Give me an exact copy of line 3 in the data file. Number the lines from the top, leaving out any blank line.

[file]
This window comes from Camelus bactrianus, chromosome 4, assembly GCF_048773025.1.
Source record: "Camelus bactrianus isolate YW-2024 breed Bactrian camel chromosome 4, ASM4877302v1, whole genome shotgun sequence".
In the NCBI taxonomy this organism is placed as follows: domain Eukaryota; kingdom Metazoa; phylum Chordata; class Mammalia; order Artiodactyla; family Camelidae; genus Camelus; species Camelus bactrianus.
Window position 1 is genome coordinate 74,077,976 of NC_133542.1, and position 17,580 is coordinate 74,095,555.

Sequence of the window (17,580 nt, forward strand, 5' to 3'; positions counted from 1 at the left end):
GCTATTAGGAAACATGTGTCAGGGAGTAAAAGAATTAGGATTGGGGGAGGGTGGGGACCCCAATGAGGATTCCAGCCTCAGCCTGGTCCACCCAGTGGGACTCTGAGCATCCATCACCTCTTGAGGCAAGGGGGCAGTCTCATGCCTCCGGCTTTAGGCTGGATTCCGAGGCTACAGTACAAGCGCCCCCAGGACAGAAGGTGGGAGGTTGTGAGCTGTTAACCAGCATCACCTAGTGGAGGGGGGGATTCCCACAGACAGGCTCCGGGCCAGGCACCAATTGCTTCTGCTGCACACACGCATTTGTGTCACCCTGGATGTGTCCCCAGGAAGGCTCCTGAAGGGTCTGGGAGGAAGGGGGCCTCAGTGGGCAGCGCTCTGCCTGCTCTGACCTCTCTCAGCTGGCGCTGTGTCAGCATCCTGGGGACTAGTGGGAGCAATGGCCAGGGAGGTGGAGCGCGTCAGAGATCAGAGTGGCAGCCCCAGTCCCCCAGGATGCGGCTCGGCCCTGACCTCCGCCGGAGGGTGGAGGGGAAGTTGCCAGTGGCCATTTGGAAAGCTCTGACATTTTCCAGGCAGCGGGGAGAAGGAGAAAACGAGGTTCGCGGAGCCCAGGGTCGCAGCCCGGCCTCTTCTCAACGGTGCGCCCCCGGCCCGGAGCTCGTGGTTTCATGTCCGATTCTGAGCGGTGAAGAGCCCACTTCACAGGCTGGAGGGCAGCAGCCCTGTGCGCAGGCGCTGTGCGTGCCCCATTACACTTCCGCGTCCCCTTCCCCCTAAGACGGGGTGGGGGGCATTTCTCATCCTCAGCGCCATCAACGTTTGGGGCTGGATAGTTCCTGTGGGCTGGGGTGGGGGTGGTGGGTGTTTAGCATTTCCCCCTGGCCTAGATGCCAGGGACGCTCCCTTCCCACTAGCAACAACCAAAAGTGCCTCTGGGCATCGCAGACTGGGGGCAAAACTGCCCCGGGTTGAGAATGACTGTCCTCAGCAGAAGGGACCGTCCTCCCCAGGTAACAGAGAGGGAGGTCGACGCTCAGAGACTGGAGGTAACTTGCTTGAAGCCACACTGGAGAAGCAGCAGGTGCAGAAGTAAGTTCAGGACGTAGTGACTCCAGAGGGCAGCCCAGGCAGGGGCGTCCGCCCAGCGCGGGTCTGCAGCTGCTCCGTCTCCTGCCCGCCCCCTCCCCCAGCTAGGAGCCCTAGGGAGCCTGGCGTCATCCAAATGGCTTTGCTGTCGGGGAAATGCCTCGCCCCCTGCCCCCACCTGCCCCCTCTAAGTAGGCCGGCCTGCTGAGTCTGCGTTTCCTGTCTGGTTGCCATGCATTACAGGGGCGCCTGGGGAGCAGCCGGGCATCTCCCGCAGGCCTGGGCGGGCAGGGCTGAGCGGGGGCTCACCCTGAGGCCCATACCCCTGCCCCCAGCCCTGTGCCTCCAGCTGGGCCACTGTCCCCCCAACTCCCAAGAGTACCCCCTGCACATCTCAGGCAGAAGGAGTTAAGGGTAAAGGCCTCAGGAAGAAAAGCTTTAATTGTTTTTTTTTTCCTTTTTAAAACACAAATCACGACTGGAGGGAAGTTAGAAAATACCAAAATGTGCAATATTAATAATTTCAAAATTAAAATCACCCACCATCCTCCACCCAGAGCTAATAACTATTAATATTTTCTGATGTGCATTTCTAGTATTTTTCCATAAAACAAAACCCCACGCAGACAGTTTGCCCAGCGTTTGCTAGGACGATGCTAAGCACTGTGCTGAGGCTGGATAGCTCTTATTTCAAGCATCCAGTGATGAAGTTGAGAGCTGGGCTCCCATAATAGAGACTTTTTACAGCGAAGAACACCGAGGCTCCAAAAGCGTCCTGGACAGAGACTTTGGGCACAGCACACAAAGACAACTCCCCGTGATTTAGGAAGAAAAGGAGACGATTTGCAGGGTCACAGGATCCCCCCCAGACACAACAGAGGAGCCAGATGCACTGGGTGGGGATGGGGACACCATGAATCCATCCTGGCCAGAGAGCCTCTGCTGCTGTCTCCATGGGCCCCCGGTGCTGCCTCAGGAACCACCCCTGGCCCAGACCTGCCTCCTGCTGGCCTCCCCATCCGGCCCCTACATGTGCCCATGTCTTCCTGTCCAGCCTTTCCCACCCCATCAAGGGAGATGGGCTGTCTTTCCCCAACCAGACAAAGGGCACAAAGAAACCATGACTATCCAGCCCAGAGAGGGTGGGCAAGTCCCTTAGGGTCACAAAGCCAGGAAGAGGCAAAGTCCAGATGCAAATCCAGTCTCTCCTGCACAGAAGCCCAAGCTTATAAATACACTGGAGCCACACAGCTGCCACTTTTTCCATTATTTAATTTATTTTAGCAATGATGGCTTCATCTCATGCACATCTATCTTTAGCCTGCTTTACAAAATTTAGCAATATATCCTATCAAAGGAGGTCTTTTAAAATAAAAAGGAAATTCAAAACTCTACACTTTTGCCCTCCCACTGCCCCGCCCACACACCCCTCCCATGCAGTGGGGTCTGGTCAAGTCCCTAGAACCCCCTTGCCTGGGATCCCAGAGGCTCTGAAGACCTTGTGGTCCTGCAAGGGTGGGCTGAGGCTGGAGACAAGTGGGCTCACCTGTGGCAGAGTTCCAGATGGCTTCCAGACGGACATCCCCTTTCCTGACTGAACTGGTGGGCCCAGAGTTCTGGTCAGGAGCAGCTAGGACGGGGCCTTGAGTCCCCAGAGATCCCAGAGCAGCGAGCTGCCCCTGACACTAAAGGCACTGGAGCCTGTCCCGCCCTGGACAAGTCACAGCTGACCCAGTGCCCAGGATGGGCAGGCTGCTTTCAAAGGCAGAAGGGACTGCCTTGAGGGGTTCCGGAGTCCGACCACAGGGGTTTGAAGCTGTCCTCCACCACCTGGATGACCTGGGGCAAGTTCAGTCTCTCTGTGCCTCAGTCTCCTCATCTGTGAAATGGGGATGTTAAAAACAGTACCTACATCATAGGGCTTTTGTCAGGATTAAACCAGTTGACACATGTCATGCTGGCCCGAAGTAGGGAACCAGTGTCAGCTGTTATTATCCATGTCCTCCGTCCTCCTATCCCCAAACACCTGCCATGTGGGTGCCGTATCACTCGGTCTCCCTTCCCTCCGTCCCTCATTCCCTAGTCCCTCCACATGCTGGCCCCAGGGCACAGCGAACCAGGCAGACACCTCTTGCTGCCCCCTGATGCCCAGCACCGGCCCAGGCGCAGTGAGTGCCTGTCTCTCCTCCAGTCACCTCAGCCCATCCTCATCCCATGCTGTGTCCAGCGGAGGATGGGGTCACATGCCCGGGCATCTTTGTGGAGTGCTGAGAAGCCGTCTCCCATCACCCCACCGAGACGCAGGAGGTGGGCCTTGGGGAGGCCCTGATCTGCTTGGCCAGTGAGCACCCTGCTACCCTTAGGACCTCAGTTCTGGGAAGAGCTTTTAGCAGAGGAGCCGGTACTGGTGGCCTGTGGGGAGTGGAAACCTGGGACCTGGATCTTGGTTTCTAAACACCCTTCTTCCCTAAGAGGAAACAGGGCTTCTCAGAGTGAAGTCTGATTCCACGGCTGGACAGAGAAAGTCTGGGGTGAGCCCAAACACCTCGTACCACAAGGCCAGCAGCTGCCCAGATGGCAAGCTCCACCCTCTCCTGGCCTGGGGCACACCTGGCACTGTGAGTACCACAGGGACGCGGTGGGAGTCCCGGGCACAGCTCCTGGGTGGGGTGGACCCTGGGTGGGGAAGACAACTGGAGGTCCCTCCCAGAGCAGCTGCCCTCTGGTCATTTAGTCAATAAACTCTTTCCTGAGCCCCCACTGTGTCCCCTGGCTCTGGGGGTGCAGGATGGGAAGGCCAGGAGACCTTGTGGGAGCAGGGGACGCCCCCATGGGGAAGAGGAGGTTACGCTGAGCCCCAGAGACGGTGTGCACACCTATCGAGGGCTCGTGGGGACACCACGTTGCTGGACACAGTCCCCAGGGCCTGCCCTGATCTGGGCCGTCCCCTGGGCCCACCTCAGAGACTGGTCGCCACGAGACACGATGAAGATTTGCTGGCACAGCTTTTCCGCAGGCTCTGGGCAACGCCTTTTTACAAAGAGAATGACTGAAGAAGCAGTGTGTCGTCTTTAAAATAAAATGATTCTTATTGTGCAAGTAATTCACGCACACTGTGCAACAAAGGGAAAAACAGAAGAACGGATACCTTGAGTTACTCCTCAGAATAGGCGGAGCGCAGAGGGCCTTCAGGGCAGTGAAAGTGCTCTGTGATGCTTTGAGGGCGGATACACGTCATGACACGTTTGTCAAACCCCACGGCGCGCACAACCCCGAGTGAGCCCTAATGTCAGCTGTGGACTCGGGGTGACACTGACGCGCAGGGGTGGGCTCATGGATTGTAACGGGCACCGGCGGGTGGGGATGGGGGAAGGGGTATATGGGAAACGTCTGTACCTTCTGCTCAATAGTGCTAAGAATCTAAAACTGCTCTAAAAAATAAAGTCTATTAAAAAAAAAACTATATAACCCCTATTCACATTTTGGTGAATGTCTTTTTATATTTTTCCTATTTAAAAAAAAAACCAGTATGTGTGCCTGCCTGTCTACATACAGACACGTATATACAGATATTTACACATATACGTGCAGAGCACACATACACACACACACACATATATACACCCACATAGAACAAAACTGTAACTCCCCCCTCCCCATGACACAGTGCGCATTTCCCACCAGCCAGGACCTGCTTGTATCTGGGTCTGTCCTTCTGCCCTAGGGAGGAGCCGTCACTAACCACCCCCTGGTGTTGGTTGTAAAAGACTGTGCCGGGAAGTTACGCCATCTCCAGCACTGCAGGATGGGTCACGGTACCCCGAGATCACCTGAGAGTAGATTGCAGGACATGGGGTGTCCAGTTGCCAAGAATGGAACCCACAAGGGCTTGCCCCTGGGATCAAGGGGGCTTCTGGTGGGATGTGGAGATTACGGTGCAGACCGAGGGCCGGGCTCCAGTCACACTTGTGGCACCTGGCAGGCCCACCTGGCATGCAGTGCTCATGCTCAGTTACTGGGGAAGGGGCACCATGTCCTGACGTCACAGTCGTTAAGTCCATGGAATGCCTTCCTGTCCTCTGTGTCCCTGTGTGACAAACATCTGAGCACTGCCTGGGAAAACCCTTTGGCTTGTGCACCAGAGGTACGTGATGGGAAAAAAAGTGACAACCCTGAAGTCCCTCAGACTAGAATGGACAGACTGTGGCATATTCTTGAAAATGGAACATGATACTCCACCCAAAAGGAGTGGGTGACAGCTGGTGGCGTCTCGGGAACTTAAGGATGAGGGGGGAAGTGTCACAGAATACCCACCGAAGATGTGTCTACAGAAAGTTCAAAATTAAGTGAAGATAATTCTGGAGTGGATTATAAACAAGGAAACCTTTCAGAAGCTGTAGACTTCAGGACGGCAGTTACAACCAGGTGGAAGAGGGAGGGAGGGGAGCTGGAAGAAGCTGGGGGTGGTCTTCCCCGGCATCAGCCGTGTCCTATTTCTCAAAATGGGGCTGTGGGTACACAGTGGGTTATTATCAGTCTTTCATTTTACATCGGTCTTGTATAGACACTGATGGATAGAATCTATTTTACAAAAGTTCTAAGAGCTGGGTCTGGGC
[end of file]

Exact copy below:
In the NCBI taxonomy this organism is placed as follows: domain Eukaryota; kingdom Metazoa; phylum Chordata; class Mammalia; order Artiodactyla; family Camelidae; genus Camelus; species Camelus bactrianus.